A new year conversation

Photo above by Jovis Aloor on Unsplash

Ugh. A New Year, and I’m late to writing about it. Everything I’ve read by other people has been better than what I’ve got to say. I’m running out of ideas for this stupid blog.

What are you thinking about at the moment?

Lots of things.

I know where you’re going with this. It feels like everything I want to write about has already been said.

… everything?

The New Year is old hat now. I’ve got 800+ words of a rubbish “New Year” advice article sitting in a Word document that’s a piece of crap; I don’t know what I’m trying to say. Everything I’ve read has been smarter, or more honest and personal, or just easier to read.

I’ve got nothing new to say.


I’m such an Imposter.


Why am I still thumping the keyboard?


What a stupid idea. Me having a conversation with myself? This doesn’t even read properly.
This is rubbish.


I’m rubbish.


Everyone hates me.


I’m definitely going to die alone.

OK. Before we get too carried away here, what else do you believe?

What do you mean?

Well, you shared some other perspectives on this last year.

Wait… on here?
On my blog?

You’re going to use my own words against me.

No, you are.

Oh no.
Oh no.
This is so cringe.

You’re really going to make me write this down?

What else do you believe, Jemma?

Uh-uh. Nope.






Fine, fine.
I hate this awkward silence.

What if you reframed it as ‘generous tens-‘

Alright, Mrs altMBA Coach. Pipe down in the cheap seats.
I know where you’re going with this.

I’ll play along.

What I’m going to publish has already been said, but and I need to say it again.

I believe that everyone has something inside of them worth sharing. Something we learned, a story, the path our life has taken, a truth we want others to see. We just take for granted what we intimately know.

What I’m trying to find the right words to say is that everyone is creative. The slipperiest, most dangerous part of the creative struggle is not finding the idea, but silencing our doubts about it and ourselves for long enough that we can give shape and form to it.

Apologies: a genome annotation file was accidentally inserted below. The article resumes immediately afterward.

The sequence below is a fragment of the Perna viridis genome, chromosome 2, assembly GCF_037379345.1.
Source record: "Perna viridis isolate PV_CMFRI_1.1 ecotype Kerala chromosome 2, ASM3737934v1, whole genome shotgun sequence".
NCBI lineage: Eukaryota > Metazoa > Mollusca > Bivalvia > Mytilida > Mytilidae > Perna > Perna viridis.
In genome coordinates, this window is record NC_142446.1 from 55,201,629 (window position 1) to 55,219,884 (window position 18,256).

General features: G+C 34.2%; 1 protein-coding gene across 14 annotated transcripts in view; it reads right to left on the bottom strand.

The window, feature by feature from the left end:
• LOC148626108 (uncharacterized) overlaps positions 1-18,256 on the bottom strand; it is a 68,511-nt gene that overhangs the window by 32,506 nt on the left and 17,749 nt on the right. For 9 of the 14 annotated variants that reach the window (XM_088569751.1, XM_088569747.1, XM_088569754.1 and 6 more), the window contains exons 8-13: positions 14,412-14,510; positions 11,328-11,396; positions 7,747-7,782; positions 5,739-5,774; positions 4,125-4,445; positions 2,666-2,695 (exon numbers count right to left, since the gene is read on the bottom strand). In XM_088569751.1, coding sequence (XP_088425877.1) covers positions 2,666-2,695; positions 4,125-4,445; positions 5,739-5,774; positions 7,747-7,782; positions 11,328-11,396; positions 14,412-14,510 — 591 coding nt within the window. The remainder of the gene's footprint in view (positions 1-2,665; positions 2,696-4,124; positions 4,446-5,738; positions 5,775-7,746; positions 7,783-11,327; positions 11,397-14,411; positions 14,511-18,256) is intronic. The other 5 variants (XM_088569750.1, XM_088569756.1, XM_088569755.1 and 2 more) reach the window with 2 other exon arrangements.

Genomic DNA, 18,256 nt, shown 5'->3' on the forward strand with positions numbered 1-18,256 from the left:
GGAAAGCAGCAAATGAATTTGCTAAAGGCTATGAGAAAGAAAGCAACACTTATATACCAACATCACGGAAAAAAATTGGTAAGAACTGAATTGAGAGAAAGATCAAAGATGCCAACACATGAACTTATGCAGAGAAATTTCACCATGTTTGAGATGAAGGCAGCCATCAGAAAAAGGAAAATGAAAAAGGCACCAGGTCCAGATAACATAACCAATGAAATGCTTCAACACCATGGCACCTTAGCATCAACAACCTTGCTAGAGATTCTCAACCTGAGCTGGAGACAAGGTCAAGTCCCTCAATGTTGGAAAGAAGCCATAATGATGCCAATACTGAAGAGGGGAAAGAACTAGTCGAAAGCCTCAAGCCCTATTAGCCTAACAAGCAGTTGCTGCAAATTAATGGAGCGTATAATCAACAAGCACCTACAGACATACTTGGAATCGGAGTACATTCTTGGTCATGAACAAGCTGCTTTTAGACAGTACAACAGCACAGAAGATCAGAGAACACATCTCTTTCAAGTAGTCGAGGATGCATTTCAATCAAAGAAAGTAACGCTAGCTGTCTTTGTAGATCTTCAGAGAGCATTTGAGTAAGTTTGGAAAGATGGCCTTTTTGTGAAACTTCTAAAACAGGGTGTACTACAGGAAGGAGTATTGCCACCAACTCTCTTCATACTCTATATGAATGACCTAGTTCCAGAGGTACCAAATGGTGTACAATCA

When we are brave enough to spend time with this idea and bring it into being, when the idea has formed into something we might share, it will not be the best. It does not have to be the best to have worth and meaning. There is no best anyway – that’s a goal worthy only of Sisyphus. How about this instead: what is the world missing out on if you stay silent?


Haha, nice. But if you’re not going to give me anything back here, I’ll hit you with some questions to think about; I hope they help you ponder a little more than the New Year ultimatums we often give ourselves: get better or I’ll continue to hate you. We are so quick to move onto what is next, we often forget the infinite staircase that led us to this point. What giants’ shoulders do you stand on? Who are you going to choose not to take for granted this year? Who needs to know that you love them, today?

How did you spend your time and your money last year? What do you want to do more of? How can you get there? You can’t have everything. What will these choices cost you? What are you willing to give up?

New Year self-help hacks about eating more leafy greens and going to bed earlier are cheap and lower our expectations of ourselves. We all read about that stuff last year, and nothing changed then. Look instead for the root cause of your desire to change before you start taking any actions. What are you really chasing?

Before that though, some gratitude. Where have you already won? What privilege do you need to check? Who’s speaking that you need to listen to? Who are you so grateful for that your heart might burst?

How about instead of a resolution, you try having a word or a phrase for 2019? Something to live into, rather than live up to?

How about instead of a goal to work towards, you try and create a habit instead? What tradition could you start this year?

What can you let go of? What grief do you need to become companions with, instead of shutting down, because you’ve realised it will never leave you? What have you learned that you didn’t know last year?

Where could you be kinder to yourself?


Wow. All that was in there?

Yeah. I guess I did have something to say.
Stop smirking.

I’m not! I’m smiling.

Hey, thanks.

You’re thanking yourself, remember?

Well, what did I say a little earlier? Wherever inspiration comes from, I’m choosing not to take her for granted.

That was my pleasure. Until next time?

We’ll meet again soon, I’m sure. Until next time.

HT: Mary Freer, Lon Wong, Anna King, The School of Life, Ben Zander, Seth Godin, Steve Pressfield

2 Replies to “A new year conversation”

Comments are closed.